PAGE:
Despite such anxiety, I did manage to cultivate a short, loving relationship with a young Cuban-American yogi. He helped me relax by suggesting various breathing techniques. I asked him to move in. In retrospect, I wonder whether our primary source of mutual attraction was the fact that we were both stuck in life. We saw ourselves as the others’ savior. We became interdependent. We talked about escaping from New York; we both wanted to be somewhere else. One day, he also declared that he was moving to Colorado. There was no hope for us.
I started seeing a counselor. I dragged myself to a small Manhattan office every Tuesday afternoon. I talked about my fears. It became clear that in order to emerge out of this darkness, I had to face my parents. So a month after I turned thirty, I flew to Kathmandu, determined. But I could not muster up the courage until the morning of my departure. Enthused by a friend’s email, I sat my parents down and somehow, managed to find the words. I started by saying that I am not attracted to women, the way most men are. That they should not expect me to get married. I even dropped the word “gay” into the conversation. My father was surprisingly calm. He did not threaten to cut me off. But the color drained from my mother’s face. Leaving my parents shocked and speechless was not an ideal scenario but I was too relieved for my own sake.
Months after returning to New York, I made the mistake of dating a friend. I was sick of being single. I did not have the energy to be alone anymore. But I was quite unprepared for what happened next. Despite eight years of work experiences, my immigration paperwork ran into trouble. So I made an abrupt decision to return to Nepal. I had had it with America.
The boyfriend followed - it had been a bad idea all along - and the relationship rapidly deteriorated and crashed. The family situation was still rocky. So I moved into a flat by myself. Thankfully, I was introduced to a circle of friends - mostly artists, writers, photographers - who inspired me with their creative work and alternative lifestyles. Mostly due to their tacit support, I was able to carve a space for myself in Kathmandu.
I threw a big party to celebrate my thirty-third birthday. By that point, most of my friends had moved past marriage. The invites I received were mostly for pasni parties. But it did not matter. Because after all those years of sinking, I had finally resurfaced. I had reached a point in life where I was able to recalibrate my expectations and take stock of my options in a realistic way. I felt at peace. I was quite content being on my own.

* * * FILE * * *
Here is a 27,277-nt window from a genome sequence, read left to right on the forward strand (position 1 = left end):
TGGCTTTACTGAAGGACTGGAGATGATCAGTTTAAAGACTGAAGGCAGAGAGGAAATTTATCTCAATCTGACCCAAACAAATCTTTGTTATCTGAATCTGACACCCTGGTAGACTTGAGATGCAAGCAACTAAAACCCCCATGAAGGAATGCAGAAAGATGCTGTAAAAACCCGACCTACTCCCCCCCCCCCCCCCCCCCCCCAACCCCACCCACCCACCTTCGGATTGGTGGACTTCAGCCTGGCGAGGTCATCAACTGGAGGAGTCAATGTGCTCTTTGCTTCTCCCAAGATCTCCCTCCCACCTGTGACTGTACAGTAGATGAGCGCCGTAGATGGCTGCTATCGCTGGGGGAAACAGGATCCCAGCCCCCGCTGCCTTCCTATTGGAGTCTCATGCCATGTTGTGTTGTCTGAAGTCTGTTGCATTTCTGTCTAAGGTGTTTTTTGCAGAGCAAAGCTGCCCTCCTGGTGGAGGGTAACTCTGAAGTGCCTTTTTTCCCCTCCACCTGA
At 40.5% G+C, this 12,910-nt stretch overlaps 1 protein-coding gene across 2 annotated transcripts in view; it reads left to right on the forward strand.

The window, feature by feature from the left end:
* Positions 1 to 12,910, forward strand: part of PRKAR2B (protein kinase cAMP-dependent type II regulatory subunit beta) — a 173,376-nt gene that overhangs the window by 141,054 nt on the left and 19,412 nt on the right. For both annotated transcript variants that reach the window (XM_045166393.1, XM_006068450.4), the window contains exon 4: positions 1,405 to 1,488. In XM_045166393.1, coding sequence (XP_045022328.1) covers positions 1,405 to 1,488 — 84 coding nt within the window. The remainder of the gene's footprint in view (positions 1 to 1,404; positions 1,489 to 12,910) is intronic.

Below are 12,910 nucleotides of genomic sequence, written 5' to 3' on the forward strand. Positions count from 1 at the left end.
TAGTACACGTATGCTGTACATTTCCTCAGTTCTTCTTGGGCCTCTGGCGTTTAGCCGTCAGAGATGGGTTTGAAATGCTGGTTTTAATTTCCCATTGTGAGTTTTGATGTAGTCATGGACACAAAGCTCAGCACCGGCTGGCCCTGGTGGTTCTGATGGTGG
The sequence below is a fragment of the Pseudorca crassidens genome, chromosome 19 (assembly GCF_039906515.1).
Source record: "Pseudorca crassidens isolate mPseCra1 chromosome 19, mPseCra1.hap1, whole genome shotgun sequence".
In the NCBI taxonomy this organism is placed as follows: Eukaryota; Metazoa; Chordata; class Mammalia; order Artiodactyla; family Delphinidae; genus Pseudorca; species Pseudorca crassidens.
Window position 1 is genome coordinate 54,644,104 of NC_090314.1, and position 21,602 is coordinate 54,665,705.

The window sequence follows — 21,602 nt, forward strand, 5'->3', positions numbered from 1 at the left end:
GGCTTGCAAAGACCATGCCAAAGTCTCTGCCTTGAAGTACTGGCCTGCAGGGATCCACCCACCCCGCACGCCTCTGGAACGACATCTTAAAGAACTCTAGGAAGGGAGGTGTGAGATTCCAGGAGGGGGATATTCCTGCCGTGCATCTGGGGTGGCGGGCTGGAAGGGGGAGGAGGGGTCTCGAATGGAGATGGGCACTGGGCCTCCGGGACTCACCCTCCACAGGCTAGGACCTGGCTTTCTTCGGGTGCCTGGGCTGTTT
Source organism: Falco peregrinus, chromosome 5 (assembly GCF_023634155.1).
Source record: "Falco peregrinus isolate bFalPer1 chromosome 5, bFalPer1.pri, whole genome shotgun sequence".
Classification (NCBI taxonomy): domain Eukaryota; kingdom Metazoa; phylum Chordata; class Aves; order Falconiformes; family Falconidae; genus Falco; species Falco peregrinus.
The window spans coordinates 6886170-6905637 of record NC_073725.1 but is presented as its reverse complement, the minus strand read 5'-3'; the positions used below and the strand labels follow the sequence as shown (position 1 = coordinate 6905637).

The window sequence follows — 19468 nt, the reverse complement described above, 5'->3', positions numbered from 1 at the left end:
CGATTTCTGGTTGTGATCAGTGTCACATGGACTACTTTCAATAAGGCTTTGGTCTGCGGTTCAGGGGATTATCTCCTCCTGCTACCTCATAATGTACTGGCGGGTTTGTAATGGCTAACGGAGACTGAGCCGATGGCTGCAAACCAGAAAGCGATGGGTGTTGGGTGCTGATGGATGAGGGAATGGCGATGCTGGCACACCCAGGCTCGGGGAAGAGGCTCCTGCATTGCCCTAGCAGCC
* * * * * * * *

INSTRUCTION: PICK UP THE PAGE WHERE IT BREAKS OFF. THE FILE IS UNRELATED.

Which brings me back to James. It’s possible that I don’t want to go hiking with him because I am not ready to, quite yet, tear myself between two worlds again. But It’s also possible that due to whatever reason - difficult childhood, stern parents - I will always have trouble with romantic relationships. It’s possible that I am afraid to open up, to be intimate, to take risks.
It’s possible that various men will enter and leave my life following random rhythms and I will get used to transient pleasure and periodic companionship. That I will subconsciously follow the examples of so many other men who, instead of coupling and settling down, lived at the edge of society, questioning every norm.
But then, it’s also possible that I have become a casualty, a casualty of modernity, of our flat, globalized world. That somehow time passed while moving here and there, learning this and that. While considering my choices and making up my mind. It’s possible that I will grow old by myself.
It’s also possible that I will, one day, fall in love with a smart, suitable man. It’s possible that the man will be Indian, someone similar to the heroes from my teenage dreams. It’s also possible that he will be an American, or Indonesian, or a boy from Kazakhstan. It’s possible that whoever he is, he will convince me to leave Kathmandu and take me to a faraway coastal town where we will lead a quiet, content life.
It’s also possible that I will never leave Nepal, that there will be a time when I will share every detail of my New York days with my Nepali partner and our large extended families. It’s possible that together we will buy a farmhouse in the Terai and throw regular dinner parties during winter weekends.